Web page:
Can men and women really be just friends?

Published: February 10, 2014 / 7 Comments


…Or does sex always get in the way?

“It’s possibly one of the most difficult questions of all time,” admits psychologist Tammy Epstein. Do platonic opposite-sex friendships really work?”

And, according to Epstein, who conducts the Introduction to Psychology and Counselling Methods modules that form part of both the Bachelor of Psychology and Bachelor of Applied Social Science degrees at SACAP, it’s a question to which there exists no hard and fast answer.

“Each cross-sex platonic friendship needs to be taken on an individual basis,” says Epstein. “While there are certainly many examples of such relationships that do work, there are as many cases where some form of sexual tension – whether acknowledged or not – is really the glue that holds that friendship together.

When it comes to answers, then, the obvious place to start is to explore the nature of friendship itself. Studies in the evolutionary psychology of relationships show that cross-sex friendships are, in fact, a historically recent phenomenon. Consider the animal kingdom, for instance, where most mutually supportive alliances are either between genetically related individuals (kin) or reproductive partners. Does this mean, then, that men and women’s evolved mating strategies impinge on their friendship experiences?

In a research project published in the Journal of Social and Personal Relationships, Dr April Bleske-Rechek, Associate of Professor of Psychology at the University of Wisconsin-Eau Claire, attempted to answer this age-old question. The two-part study, which first surveyed opposite-sex undergraduate friendship pairs, showed that that men reported higher levels of physical and sexual attraction to their cross-sex friends than women, and also showed a tendency to overestimate their level of attraction to their female friends. In fact, men reported moderate levels of attraction and desire to date their female friends regardless of either their own or their female friends’ current romantic involvement.

In the second part of the study, which measured attraction in cross-sex friendships between young and middle-aged adults between 27 and 55 years, most of whom were married or in a committed relationship, participants were asked to spontaneously list the benefits and costs of their cross-sex friendships and rate their level of satisfaction with their current romantic relationship. The results showed that this group generally reported less attraction to their cross-sex friends than their undergraduate counterparts did; however, single men across both groups reported high levels of attraction to their cross-sex friends, and single women across both groups reported moderate levels of attraction. Interestingly, participants were much more likely to list sexual attraction as a cost than as a benefit and, perhaps attesting to the possible challenges posed by attraction to a friend, middle-aged men and women who harbored feelings of romantic attraction toward their cross-sex friends also reported lower levels of satisfaction in their marriages.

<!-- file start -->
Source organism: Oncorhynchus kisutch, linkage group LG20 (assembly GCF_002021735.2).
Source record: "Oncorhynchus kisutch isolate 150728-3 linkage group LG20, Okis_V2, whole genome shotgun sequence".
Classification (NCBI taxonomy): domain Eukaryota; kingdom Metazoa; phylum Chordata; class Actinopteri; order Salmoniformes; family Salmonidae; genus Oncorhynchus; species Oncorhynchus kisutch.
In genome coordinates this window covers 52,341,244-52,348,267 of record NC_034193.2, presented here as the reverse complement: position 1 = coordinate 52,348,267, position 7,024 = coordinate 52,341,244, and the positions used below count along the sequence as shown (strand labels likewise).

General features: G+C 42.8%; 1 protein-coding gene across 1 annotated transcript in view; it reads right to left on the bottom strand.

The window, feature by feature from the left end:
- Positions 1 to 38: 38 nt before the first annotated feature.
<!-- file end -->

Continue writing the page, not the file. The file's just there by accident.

“This is the most interesting finding from the study,” says Bleske-Rechek. “And it is open to further study, because correlation doesn’t imply causation. It could be that men and women who are dissatisfied in their romantic relationships turn to their cross-sex friends or even develop new friendships; or it could be that attraction to a cross-sex friend leads to dissatisfaction in their romantic relationship.”

It’s a chicken-and-egg conundrum that can be debated ad nauseum, admits Epstein, but, vital to successfully navigating the murky waters of your partner’s opposite-sex friendships is honesty and communication. “Boundaries need to be established upfront so that both partners are comfortable with the terms of the other’s friendship,” she advises, adding that consideration of your partner or spouse’s feelings should really take priority in this regard. “It’s highly unlikely that your partner will feel threatened by the friendship if there really is no reason for him or her to do so. This is where honesty comes in: If there is even the slightest hint of sexual attraction on one or both sides of that friendship, it is not a feasible relationship to have when there is a spouse or partner involved.”